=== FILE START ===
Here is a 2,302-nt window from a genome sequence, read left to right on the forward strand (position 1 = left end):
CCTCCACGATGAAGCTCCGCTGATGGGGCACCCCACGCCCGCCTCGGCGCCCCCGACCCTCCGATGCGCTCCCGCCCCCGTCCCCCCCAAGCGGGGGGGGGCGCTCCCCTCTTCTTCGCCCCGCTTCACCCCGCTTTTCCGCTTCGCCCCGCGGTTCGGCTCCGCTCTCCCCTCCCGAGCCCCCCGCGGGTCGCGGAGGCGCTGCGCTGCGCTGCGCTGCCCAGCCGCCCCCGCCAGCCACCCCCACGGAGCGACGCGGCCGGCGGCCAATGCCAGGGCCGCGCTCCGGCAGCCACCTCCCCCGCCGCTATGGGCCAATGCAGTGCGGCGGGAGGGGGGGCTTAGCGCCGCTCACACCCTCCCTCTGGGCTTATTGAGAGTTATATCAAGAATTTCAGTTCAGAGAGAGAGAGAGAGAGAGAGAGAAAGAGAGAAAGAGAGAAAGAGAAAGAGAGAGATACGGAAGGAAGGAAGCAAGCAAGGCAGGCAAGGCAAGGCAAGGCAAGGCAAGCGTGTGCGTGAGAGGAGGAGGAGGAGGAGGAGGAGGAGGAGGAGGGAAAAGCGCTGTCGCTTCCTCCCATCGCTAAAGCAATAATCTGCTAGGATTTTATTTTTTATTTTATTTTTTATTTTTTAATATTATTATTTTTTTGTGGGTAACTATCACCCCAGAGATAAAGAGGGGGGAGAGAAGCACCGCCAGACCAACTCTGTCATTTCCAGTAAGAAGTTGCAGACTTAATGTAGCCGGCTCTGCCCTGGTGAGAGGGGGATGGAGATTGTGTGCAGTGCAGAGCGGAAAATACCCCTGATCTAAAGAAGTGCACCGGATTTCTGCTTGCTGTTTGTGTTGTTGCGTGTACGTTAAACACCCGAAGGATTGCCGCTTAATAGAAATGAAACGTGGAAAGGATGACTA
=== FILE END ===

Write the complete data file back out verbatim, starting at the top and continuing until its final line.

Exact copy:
Here is a 2,302-nt window from a genome sequence, read left to right on the forward strand (position 1 = left end):
CCTCCACGATGAAGCTCCGCTGATGGGGCACCCCACGCCCGCCTCGGCGCCCCCGACCCTCCGATGCGCTCCCGCCCCCGTCCCCCCCAAGCGGGGGGGGGCGCTCCCCTCTTCTTCGCCCCGCTTCACCCCGCTTTTCCGCTTCGCCCCGCGGTTCGGCTCCGCTCTCCCCTCCCGAGCCCCCCGCGGGTCGCGGAGGCGCTGCGCTGCGCTGCGCTGCCCAGCCGCCCCCGCCAGCCACCCCCACGGAGCGACGCGGCCGGCGGCCAATGCCAGGGCCGCGCTCCGGCAGCCACCTCCCCCGCCGCTATGGGCCAATGCAGTGCGGCGGGAGGGGGGGCTTAGCGCCGCTCACACCCTCCCTCTGGGCTTATTGAGAGTTATATCAAGAATTTCAGTTCAGAGAGAGAGAGAGAGAGAGAGAGAAAGAGAGAAAGAGAGAAAGAGAAAGAGAGAGATACGGAAGGAAGGAAGCAAGCAAGGCAGGCAAGGCAAGGCAAGGCAAGGCAAGCGTGTGCGTGAGAGGAGGAGGAGGAGGAGGAGGAGGAGGAGGAGGGAAAAGCGCTGTCGCTTCCTCCCATCGCTAAAGCAATAATCTGCTAGGATTTTATTTTTTATTTTATTTTTTATTTTTTAATATTATTATTTTTTTGTGGGTAACTATCACCCCAGAGATAAAGAGGGGGGAGAGAAGCACCGCCAGACCAACTCTGTCATTTCCAGTAAGAAGTTGCAGACTTAATGTAGCCGGCTCTGCCCTGGTGAGAGGGGGATGGAGATTGTGTGCAGTGCAGAGCGGAAAATACCCCTGATCTAAAGAAGTGCACCGGATTTCTGCTTGCTGTTTGTGTTGTTGCGTGTACGTTAAACACCCGAAGGATTGCCGCTTAATAGAAATGAAACGTGGAAAGGATGACTA